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Covestro produces first sports flooring using CO2

Biofuels Digest - Sun, 11/25/2018 - 2:32pm

In Germany, the world’s first synthetic sports subfloor was produced with carbon dioxide by Covestro using their groundbreaking process for CO2 utilization to market maturity. The CO2 for the subfloor is contained in a binder – or more precisely, in one of its components, a polyol. So far, the new CO2-based material called cardyon has been used to produce soft polyurethane foam for mattresses and upholstered furniture, which is already being marketed. The further development for use in sports is now the next step in the expansion of the range of applications.

“The use of carbon dioxide as a new raw material is a promising approach for making production in the chemical and plastics industries more sustainable,” explains Dr. Markus Steilemann, CEO of Covestro. “This way, we use CO2 in a closed-loop process and save oil. On this basis, we want to offer a comprehensive product portfolio for as many areas of application as possible – in line with our vision of making the world a brighter place.”

The first customer for the new binder produced with CO2 is the globally active sports flooring producer Polytan. The company from Burgheim, Bavaria, which belongs to the Sport Group, uses the material to produce elastic underfloors together with rubber granulate.

The first CO2-based floor is now in use at the “Crefelder Hockey and Tennis Club”. The traditional club maintains one of the leading field hockey facilities in Germany.

 

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Significantly less GM-free rapeseed meal without biodiesel production

Biofuels Digest - Sun, 11/25/2018 - 2:31pm

In Germany, UFOP reports that the feed market is one of the main beneficiaries of biodiesel production, because rapeseed meal is generated as a by-product of rapeseed oil production. Throughout Europe, rapeseed meal is the primary domestic GM-free source of protein for livestock feeding, concludes the UFOP.

German rapeseed processing in 2017 amounted to 9.2 million tonnes, yielding just less than 4 million tonnes of rapeseed oil and 5.2 million tonnes of rapeseed meal. Since rapeseed is produced in Europe and many other countries throughout the world without using genetic manipulation (GM), its by-product, rapeseed meal, is also classified as GMO-free. This classification promotes the use of rapeseed meal mainly in dairy feeding, where it can fully replace soybean meal. The key factor is that demand for dairy products that bear the attribute of “without GM” are in strong demand.

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Malaysia moves B7 to B10 mandate up to Dec. 1

Biofuels Digest - Sun, 11/25/2018 - 2:29pm

In Malaysia, the government moved up the start date for the new biodiesel fuel mandate to December 1st instead of the expected February start date because the cabinet has approved the use of B10, allowing the date to be moved up earlier than expected. With lowered demand from Europe for palm oil, the move is expected to increase the use of palm oil as feedstock for the biodiesel and is expected to double the use of palm oil locally.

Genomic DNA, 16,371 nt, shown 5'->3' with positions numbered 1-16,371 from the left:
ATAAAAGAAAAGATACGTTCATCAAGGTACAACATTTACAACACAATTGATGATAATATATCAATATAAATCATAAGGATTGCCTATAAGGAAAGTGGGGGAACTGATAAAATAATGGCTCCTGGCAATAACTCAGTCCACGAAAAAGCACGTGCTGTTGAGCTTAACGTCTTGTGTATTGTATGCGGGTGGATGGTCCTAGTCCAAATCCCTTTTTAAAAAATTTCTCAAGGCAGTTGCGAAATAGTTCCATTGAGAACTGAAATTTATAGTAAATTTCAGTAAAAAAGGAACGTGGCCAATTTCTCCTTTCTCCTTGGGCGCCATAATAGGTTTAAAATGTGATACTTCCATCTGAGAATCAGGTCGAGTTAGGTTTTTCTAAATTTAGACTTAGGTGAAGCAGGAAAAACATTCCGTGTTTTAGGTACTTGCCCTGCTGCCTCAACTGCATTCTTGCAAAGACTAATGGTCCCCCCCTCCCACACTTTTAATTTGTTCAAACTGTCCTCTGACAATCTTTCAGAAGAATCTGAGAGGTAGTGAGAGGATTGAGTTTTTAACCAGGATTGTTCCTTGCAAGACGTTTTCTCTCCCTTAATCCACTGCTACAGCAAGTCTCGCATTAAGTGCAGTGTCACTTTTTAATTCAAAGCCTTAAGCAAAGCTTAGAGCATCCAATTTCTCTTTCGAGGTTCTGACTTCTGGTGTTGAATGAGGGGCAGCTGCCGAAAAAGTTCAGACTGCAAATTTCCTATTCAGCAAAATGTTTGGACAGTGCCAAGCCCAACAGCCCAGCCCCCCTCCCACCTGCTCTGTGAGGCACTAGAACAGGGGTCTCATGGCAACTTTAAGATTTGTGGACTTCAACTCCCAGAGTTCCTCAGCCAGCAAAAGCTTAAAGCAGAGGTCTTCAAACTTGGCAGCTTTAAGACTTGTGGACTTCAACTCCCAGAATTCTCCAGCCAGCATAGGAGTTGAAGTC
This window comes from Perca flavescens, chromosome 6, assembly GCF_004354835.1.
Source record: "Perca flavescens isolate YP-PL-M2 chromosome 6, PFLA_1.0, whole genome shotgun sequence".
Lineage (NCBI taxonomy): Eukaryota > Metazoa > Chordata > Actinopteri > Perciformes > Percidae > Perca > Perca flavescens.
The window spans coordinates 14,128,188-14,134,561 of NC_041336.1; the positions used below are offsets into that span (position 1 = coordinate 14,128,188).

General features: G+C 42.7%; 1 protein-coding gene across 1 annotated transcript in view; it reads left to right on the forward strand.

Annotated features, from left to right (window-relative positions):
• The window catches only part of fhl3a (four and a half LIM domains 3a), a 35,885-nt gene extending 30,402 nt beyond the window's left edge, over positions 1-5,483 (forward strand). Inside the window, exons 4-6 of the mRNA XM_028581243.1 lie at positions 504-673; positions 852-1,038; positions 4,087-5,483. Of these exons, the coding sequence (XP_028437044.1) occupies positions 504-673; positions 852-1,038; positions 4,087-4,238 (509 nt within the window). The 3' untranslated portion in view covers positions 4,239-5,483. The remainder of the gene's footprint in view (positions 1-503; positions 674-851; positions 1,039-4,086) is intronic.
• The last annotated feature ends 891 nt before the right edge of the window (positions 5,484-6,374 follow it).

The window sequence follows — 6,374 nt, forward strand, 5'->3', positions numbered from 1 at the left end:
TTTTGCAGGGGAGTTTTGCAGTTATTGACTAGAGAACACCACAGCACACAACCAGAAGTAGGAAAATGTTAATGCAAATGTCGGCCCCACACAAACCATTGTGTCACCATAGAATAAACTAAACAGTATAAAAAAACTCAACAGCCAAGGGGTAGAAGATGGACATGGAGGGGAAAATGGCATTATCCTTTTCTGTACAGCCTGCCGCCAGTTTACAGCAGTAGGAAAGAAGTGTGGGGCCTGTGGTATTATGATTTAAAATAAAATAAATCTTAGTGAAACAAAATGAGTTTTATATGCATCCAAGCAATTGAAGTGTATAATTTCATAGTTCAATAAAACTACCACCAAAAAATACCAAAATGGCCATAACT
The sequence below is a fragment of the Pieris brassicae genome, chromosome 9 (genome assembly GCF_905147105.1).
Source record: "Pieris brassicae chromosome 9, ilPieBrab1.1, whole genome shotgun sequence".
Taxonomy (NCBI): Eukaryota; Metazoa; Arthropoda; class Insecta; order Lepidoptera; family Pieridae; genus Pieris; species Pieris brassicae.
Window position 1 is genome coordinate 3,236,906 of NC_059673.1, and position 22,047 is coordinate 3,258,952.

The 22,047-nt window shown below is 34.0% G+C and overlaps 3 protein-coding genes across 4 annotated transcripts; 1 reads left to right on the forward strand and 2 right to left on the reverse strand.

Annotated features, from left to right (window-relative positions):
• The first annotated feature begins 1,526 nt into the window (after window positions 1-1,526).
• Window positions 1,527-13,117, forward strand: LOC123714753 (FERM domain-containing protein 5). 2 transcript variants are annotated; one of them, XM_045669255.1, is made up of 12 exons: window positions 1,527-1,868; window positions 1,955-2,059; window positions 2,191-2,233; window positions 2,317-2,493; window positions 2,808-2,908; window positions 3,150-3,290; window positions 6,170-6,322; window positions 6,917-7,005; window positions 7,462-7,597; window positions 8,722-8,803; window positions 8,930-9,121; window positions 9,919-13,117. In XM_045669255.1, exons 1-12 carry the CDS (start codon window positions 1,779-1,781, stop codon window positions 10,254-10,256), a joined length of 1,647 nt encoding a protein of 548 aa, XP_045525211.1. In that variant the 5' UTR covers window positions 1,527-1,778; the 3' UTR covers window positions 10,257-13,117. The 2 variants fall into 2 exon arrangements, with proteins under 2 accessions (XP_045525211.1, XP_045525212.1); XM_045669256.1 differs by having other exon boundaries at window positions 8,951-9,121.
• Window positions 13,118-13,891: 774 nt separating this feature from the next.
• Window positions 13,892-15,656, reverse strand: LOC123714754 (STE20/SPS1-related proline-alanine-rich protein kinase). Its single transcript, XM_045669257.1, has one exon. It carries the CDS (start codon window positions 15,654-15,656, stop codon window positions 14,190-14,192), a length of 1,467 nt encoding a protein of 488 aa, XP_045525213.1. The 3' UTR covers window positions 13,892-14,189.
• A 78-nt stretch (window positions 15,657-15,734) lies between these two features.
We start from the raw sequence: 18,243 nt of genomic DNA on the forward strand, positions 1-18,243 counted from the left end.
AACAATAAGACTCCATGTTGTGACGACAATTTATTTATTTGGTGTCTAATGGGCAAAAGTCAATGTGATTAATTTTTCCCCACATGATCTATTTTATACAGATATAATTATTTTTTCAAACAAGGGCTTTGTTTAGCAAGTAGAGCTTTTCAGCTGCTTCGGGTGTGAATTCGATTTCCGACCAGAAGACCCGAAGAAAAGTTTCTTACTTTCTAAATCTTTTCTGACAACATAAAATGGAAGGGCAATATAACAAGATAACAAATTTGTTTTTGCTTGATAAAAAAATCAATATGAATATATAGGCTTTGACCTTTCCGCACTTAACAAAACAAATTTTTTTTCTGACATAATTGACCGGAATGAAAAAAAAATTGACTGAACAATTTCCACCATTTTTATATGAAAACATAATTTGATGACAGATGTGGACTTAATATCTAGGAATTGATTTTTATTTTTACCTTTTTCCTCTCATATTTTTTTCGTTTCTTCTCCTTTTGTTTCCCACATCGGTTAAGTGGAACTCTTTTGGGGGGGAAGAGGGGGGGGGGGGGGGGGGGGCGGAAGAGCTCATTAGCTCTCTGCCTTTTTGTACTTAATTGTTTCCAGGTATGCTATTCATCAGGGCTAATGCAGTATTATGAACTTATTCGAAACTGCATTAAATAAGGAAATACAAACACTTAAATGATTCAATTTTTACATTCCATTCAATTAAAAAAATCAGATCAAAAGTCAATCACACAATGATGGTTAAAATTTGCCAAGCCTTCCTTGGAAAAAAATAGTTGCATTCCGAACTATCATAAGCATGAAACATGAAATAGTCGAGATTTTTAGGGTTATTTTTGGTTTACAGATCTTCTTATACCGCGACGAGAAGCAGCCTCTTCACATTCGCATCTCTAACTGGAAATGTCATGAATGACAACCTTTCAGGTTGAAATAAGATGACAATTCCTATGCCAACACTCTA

According to Reuters, “Primary Industries Minister Teresa Kok said in a radio interview with national news agency Bernama on Wednesday that the government had given the approval to implement the so-called B10 biodiesel mandate.”

CIMB Research analyst Ivy Ng told Reuters that “This could help reduce current high palm oil stock levels over time.”

 

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Proton pathway reproduced to understand how algae enzymes produce hydrogen

Biofuels Digest - Sun, 11/25/2018 - 2:28pm

In Germany, scientists from Ruhr-Universität Bochum succeeded for the first time in understanding how certain algae enzymes produce hydrogen by reproducing the pathway of the protons to the active center of these [FeFe] hydrogenases. This could allow such efficient but vulnerable biocatalysts to be chemically more stable.

The hydrogenases produce two protons and two electrons of hydrogen in their catalytic center. The necessary protons take them from the surrounding water and transport them via various intermediate stations into their interior. How exactly the pathway of the protons by the hydrogenase looks, was not yet known. Dr. Martin Winkler, one of the authors of the study from the Photobiotechnology Group of the RUB, said that depending on where the scientists had changed the hydrogenase, hydrogen production only worked less efficiently or not at all and “We found out why some variants are severely disturbed in their enzyme activity and others are unlikely to be impaired.”

Their findings might enable scientists to create stable chemical reproductions of such efficient, yet fragile biocatalysts.

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Algae ‘blooms’ in automotive industry

Biofuels Digest - Sun, 11/25/2018 - 2:23pm

Mazda is investing in it. Honda is using it for R&D and potential byproducts. Algenol, AlgaEnergy and others grow and develop it. Euglena began producing it for biojet fuel at its new biofuel refinery plant in Japan. The U.S. government has a whole R&D department that is looking at this stuff. The list goes on. So why is algae living it up lately? It’s all about research and getting further down the path step by step with each discovery.